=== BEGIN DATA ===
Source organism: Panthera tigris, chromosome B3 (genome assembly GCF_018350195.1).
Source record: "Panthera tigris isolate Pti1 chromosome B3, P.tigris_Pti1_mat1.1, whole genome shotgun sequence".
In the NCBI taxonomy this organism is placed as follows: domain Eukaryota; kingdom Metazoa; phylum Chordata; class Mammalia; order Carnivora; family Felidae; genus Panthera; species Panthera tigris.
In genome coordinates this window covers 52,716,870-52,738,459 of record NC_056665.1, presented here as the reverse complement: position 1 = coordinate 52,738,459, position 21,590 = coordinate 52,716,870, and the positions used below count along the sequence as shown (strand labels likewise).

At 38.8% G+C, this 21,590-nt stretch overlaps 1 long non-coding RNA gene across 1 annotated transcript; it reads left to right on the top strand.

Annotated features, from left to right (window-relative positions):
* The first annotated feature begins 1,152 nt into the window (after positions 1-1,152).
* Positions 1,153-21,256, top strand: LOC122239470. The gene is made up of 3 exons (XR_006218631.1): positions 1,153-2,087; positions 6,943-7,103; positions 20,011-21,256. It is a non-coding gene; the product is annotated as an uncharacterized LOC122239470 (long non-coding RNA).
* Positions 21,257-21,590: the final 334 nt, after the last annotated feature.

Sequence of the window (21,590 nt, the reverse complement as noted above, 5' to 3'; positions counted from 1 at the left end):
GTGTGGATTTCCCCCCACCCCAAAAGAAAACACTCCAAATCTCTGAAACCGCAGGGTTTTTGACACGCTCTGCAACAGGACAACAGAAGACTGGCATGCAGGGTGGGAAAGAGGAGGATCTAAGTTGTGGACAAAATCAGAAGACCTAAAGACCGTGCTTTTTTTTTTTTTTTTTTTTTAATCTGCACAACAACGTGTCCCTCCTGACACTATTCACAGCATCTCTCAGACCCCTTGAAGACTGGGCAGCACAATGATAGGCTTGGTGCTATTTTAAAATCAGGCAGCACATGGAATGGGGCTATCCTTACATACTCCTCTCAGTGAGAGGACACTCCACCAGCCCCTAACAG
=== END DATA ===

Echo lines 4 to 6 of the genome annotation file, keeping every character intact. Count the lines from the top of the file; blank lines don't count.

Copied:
In genome coordinates this window covers 52,716,870-52,738,459 of record NC_056665.1, presented here as the reverse complement: position 1 = coordinate 52,738,459, position 21,590 = coordinate 52,716,870, and the positions used below count along the sequence as shown (strand labels likewise).

At 38.8% G+C, this 21,590-nt stretch overlaps 1 long non-coding RNA gene across 1 annotated transcript; it reads left to right on the top strand.

Annotated features, from left to right (window-relative positions):